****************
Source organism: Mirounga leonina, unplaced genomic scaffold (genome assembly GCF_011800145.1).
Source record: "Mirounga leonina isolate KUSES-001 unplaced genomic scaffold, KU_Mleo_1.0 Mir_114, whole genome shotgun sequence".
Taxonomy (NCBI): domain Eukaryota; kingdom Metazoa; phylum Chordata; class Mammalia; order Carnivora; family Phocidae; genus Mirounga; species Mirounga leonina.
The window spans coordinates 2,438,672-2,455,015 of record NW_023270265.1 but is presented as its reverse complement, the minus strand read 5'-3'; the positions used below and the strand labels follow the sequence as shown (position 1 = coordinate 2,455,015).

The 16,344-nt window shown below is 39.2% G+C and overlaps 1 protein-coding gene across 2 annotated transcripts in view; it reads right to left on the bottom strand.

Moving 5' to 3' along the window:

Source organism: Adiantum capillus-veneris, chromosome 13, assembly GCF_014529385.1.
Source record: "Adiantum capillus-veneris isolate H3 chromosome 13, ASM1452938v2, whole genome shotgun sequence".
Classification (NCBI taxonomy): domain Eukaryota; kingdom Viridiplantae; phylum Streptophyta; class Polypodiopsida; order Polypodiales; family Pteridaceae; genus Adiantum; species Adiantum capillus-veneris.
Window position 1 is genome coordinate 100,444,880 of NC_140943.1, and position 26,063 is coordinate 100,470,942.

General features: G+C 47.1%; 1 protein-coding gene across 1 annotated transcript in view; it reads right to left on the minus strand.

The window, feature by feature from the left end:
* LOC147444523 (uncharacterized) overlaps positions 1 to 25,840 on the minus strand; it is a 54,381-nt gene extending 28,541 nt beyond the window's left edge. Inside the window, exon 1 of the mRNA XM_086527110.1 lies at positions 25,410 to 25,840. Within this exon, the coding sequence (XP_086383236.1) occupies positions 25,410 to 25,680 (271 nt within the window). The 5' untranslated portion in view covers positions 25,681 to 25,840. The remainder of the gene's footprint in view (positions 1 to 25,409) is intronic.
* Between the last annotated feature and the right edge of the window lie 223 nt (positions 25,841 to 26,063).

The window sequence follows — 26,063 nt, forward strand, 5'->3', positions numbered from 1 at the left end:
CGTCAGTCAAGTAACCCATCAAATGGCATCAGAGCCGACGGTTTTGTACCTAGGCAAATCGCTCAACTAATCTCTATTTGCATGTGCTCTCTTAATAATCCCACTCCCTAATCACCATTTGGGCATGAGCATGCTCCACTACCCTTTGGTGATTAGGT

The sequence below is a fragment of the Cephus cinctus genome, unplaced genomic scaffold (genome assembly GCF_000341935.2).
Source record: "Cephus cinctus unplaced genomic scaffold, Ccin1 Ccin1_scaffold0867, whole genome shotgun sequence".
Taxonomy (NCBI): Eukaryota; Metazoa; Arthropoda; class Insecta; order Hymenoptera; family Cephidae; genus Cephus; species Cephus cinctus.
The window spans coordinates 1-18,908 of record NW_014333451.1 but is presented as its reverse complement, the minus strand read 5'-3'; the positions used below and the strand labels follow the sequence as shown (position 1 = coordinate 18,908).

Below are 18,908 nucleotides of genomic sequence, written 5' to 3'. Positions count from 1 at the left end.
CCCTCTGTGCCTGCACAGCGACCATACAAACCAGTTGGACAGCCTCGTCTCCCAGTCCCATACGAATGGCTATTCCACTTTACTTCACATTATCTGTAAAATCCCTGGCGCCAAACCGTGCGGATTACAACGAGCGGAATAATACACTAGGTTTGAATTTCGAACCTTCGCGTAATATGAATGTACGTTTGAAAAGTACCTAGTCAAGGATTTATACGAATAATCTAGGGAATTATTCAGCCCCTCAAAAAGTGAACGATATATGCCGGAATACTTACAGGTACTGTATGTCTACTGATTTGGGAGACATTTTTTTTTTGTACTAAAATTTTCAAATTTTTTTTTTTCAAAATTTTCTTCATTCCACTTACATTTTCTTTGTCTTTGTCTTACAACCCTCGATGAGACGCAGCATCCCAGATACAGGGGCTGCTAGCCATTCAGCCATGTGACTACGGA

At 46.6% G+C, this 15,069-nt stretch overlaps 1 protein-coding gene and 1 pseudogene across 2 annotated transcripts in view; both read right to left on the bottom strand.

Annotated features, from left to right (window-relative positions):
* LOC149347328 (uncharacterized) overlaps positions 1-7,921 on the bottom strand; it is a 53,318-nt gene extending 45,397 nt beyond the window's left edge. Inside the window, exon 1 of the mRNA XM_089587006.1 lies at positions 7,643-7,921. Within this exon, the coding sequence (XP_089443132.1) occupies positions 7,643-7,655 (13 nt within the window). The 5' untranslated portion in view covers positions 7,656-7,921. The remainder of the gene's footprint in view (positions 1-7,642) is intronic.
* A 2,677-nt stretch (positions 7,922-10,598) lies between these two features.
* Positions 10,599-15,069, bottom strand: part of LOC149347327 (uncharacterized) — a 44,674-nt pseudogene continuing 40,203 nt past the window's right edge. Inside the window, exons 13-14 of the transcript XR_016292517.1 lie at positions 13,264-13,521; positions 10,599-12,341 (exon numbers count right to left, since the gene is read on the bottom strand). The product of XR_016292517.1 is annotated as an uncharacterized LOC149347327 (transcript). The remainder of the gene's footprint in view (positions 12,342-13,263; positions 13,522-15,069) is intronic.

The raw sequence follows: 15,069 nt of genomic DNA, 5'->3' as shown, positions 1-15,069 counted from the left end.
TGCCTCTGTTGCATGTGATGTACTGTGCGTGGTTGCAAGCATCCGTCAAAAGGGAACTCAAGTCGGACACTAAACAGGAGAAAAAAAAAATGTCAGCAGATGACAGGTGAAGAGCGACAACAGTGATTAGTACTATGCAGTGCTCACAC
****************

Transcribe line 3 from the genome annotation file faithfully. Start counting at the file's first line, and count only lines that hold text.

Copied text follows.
Taxonomy (NCBI): domain Eukaryota; kingdom Metazoa; phylum Chordata; class Mammalia; order Carnivora; family Phocidae; genus Mirounga; species Mirounga leonina.